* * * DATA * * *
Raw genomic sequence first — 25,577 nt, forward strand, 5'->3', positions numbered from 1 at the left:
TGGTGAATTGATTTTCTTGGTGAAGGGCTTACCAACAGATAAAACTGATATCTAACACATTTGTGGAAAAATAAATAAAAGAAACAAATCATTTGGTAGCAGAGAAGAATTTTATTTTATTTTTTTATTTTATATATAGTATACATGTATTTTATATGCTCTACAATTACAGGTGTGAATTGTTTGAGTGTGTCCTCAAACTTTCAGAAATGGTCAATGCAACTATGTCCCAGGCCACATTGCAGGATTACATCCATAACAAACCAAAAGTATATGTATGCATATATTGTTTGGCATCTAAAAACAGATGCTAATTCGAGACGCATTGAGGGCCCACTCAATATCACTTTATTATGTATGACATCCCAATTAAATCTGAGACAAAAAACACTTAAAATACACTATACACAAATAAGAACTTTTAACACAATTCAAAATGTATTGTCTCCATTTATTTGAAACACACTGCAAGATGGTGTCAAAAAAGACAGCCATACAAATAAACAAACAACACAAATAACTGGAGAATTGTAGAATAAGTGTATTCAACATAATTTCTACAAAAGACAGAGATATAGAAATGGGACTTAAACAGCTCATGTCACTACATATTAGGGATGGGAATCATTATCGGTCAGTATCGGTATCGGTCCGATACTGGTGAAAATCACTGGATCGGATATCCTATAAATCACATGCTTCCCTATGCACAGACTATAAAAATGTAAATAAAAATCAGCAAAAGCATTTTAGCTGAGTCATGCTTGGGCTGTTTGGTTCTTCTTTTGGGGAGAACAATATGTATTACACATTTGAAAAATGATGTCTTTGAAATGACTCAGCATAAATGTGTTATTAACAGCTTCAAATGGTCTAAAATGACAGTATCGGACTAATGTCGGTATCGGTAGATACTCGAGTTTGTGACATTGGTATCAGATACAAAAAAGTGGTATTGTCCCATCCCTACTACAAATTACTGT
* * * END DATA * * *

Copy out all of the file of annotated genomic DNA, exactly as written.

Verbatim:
Raw genomic sequence first — 25,577 nt, forward strand, 5'->3', positions numbered from 1 at the left:
TGGTGAATTGATTTTCTTGGTGAAGGGCTTACCAACAGATAAAACTGATATCTAACACATTTGTGGAAAAATAAATAAAAGAAACAAATCATTTGGTAGCAGAGAAGAATTTTATTTTATTTTTTTATTTTATATATAGTATACATGTATTTTATATGCTCTACAATTACAGGTGTGAATTGTTTGAGTGTGTCCTCAAACTTTCAGAAATGGTCAATGCAACTATGTCCCAGGCCACATTGCAGGATTACATCCATAACAAACCAAAAGTATATGTATGCATATATTGTTTGGCATCTAAAAACAGATGCTAATTCGAGACGCATTGAGGGCCCACTCAATATCACTTTATTATGTATGACATCCCAATTAAATCTGAGACAAAAAACACTTAAAATACACTATACACAAATAAGAACTTTTAACACAATTCAAAATGTATTGTCTCCATTTATTTGAAACACACTGCAAGATGGTGTCAAAAAAGACAGCCATACAAATAAACAAACAACACAAATAACTGGAGAATTGTAGAATAAGTGTATTCAACATAATTTCTACAAAAGACAGAGATATAGAAATGGGACTTAAACAGCTCATGTCACTACATATTAGGGATGGGAATCATTATCGGTCAGTATCGGTATCGGTCCGATACTGGTGAAAATCACTGGATCGGATATCCTATAAATCACATGCTTCCCTATGCACAGACTATAAAAATGTAAATAAAAATCAGCAAAAGCATTTTAGCTGAGTCATGCTTGGGCTGTTTGGTTCTTCTTTTGGGGAGAACAATATGTATTACACATTTGAAAAATGATGTCTTTGAAATGACTCAGCATAAATGTGTTATTAACAGCTTCAAATGGTCTAAAATGACAGTATCGGACTAATGTCGGTATCGGTAGATACTCGAGTTTGTGACATTGGTATCAGATACAAAAAAGTGGTATTGTCCCATCCCTACTACAAATTACTGT